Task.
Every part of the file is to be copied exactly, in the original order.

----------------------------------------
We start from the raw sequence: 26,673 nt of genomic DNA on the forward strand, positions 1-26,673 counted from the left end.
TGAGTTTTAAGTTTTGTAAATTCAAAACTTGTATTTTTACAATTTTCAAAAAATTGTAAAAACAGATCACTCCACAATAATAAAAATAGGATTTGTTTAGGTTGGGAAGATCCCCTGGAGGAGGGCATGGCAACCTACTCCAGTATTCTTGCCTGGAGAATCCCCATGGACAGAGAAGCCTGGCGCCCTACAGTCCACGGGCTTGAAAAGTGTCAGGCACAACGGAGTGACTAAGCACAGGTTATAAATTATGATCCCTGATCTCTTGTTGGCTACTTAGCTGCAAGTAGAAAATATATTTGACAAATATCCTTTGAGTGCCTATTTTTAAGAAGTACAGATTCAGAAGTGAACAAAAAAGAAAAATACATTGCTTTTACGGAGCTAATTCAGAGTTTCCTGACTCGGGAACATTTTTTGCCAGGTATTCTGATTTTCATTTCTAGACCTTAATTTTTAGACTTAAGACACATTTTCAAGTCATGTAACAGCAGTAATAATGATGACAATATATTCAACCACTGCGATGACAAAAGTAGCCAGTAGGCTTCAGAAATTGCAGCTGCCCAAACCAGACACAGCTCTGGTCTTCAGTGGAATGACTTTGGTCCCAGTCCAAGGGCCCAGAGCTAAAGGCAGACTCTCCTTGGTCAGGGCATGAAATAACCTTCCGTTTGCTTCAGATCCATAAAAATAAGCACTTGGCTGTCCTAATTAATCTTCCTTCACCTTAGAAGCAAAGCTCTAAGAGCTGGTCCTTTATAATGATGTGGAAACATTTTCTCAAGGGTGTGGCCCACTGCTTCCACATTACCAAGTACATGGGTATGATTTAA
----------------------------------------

We start from the raw sequence: 26,673 nt of genomic DNA on the forward strand, positions 1-26,673 counted from the left end.
TGAGTTTTAAGTTTTGTAAATTCAAAACTTGTATTTTTACAATTTTCAAAAAATTGTAAAAACAGATCACTCCACAATAATAAAAATAGGATTTGTTTAGGTTGGGAAGATCCCCTGGAGGAGGGCATGGCAACCTACTCCAGTATTCTTGCCTGGAGAATCCCCATGGACAGAGAAGCCTGGCGCCCTACAGTCCACGGGCTTGAAAAGTGTCAGGCACAACGGAGTGACTAAGCACAGGTTATAAATTATGATCCCTGATCTCTTGTTGGCTACTTAGCTGCAAGTAGAAAATATATTTGACAAATATCCTTTGAGTGCCTATTTTTAAGAAGTACAGATTCAGAAGTGAACAAAAAAGAAAAATACATTGCTTTTACGGAGCTAATTCAGAGTTTCCTGACTCGGGAACATTTTTTGCCAGGTATTCTGATTTTCATTTCTAGACCTTAATTTTTAGACTTAAGACACATTTTCAAGTCATGTAACAGCAGTAATAATGATGACAATATATTCAACCACTGCGATGACAAAAGTAGCCAGTAGGCTTCAGAAATTGCAGCTGCCCAAACCAGACACAGCTCTGGTCTTCAGTGGAATGACTTTGGTCCCAGTCCAAGGGCCCAGAGCTAAAGGCAGACTCTCCTTGGTCAGGGCATGAAATAACCTTCCGTTTGCTTCAGATCCATAAAAATAAGCACTTGGCTGTCCTAATTAATCTTCCTTCACCTTAGAAGCAAAGCTCTAAGAGCTGGTCCTTTATAATGATGTGGAAACATTTTCTCAAGGGTGTGGCCCACTGCTTCCACATTACCAAGTACATGGGTATGATTTAA